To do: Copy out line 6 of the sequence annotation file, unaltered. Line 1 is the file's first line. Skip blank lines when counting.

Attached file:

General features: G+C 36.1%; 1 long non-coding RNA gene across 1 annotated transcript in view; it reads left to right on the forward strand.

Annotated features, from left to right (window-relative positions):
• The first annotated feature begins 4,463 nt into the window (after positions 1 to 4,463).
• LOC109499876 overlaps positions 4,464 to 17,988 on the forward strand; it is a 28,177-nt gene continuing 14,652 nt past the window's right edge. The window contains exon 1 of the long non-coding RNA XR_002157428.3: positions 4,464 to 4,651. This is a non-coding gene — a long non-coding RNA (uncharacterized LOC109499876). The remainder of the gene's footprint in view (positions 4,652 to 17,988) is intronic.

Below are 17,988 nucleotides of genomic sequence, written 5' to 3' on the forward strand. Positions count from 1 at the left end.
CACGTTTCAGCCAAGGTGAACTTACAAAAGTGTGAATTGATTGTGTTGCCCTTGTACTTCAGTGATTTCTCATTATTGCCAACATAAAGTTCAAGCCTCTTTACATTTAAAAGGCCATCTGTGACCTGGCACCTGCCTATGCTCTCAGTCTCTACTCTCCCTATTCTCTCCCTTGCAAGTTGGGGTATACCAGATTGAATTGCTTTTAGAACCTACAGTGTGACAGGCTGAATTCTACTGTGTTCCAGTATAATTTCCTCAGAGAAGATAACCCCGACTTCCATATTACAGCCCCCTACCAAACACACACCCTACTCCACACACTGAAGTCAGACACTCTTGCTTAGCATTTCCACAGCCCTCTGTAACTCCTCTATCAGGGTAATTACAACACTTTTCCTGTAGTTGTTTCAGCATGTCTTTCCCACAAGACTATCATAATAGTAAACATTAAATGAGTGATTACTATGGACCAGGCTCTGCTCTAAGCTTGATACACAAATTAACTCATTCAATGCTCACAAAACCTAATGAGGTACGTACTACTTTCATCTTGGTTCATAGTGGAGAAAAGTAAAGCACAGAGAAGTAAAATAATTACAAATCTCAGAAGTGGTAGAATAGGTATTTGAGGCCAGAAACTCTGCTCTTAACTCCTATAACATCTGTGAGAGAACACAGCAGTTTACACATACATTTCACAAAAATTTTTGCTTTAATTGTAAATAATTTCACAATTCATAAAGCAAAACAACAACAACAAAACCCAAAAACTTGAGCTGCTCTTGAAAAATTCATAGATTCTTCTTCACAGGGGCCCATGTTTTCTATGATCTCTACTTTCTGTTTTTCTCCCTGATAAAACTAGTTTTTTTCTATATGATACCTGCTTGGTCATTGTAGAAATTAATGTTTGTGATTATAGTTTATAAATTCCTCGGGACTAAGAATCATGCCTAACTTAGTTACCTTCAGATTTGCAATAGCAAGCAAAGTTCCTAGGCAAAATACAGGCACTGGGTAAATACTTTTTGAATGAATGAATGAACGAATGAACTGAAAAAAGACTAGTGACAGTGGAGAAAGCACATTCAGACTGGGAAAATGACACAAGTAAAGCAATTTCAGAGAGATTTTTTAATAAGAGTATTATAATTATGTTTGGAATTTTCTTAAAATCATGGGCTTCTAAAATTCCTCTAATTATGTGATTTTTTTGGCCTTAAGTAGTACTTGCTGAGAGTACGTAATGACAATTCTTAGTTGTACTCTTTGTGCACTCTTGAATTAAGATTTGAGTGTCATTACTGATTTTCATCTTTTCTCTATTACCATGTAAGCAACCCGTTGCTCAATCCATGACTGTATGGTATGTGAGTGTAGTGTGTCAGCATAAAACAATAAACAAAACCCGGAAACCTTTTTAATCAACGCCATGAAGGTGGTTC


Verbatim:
CACGTTTCAGCCAAGGTGAACTTACAAAAGTGTGAATTGATTGTGTTGCCCTTGTACTTCAGTGATTTCTCATTATTGCCAACATAAAGTTCAAGCCTCTTTACATTTAAAAGGCCATCTGTGACCTGGCACCTGCCTATGCTCTCAGTCTCTACTCTCCCTATTCTCTCCCTTGCAAGTTGGGGTATACCAGATTGAATTGCTTTTAGAACCTACAGTGTGACAGGCTGAATTCTACTGTGTTCCAGTATAATTTCCTCAGAGAAGATAACCCCGACTTCCATATTACAGCCCCCTACCAAACACACACCCTACTCCACACACTGAAGTCAGACACTCTTGCTTAGCATTTCCACAGCCCTCTGTAACTCCTCTATCAGGGTAATTACAACACTTTTCCTGTAGTTGTTTCAGCATGTCTTTCCCACAAGACTATCATAATAGTAAACATTAAATGAGTGATTACTATGGACCAGGCTCTGCTCTAAGCTTGATACACAAATTAACTCATTCAATGCTCACAAAACCTAATGAGGTACGTACTACTTTCATCTTGGTTCATAGTGGAGAAAAGTAAAGCACAGAGAAGTAAAATAATTACAAATCTCAGAAGTGGTAGAATAGGTATTTGAGGCCAGAAACTCTGCTCTTAACTCCTATAACATCTGTGAGAGAACACAGCAGTTTACACATACATTTCACAAAAATTTTTGCTTTAATTGTAAATAATTTCACAATTCATAAAGCAAAACAACAACAACAAAACCCAAAAACTTGAGCTGCTCTTGAAAAATTCATAGATTCTTCTTCACAGGGGCCCATGTTTTCTATGATCTCTACTTTCTGTTTTTCTCCCTGATAAAACTAGTTTTTTTCTATATGATACCTGCTTGGTCATTGTAGAAATTAATGTTTGTGATTATAGTTTATAAATTCCTCGGGACTAAGAATCATGCCTAACTTAGTTACCTTCAGATTTGCAATAGCAAGCAAAGTTCCTAGGCAAAATACAGGCACTGGGTAAATACTTTTTGAATGAATGAATGAACGAATGAACTGAAAAAAGACTAGTGACAGTGGAGAAAGCACATTCAGACTGGGAAAATGACACAAGTAAAGCAATTTCAGAGAGATTTTTTAATAAGAGTATTATAATTATGTTTGGAATTTTCTTAAAATCATGGGCTTCTAAAATTCCTCTAATTATGTGATTTTTTTGGCCTTAAGTAGTACTTGCTGAGAGTACGTAATGACAATTCTTAGTTGTACTCTTTGTGCACTCTTGAATTAAGATTTGAGTGTCATTACTGATTTTCATCTTTTCTCTATTACCATGTAAGCAACCCGTTGCTCAATCCATGACTGTATGGTATGTGAGTGTAGTGTGTCAGCATAAAACAATAAACAAAACCCGGAAACCTTTTTAATCAACGCCATGAAGGTGGTTC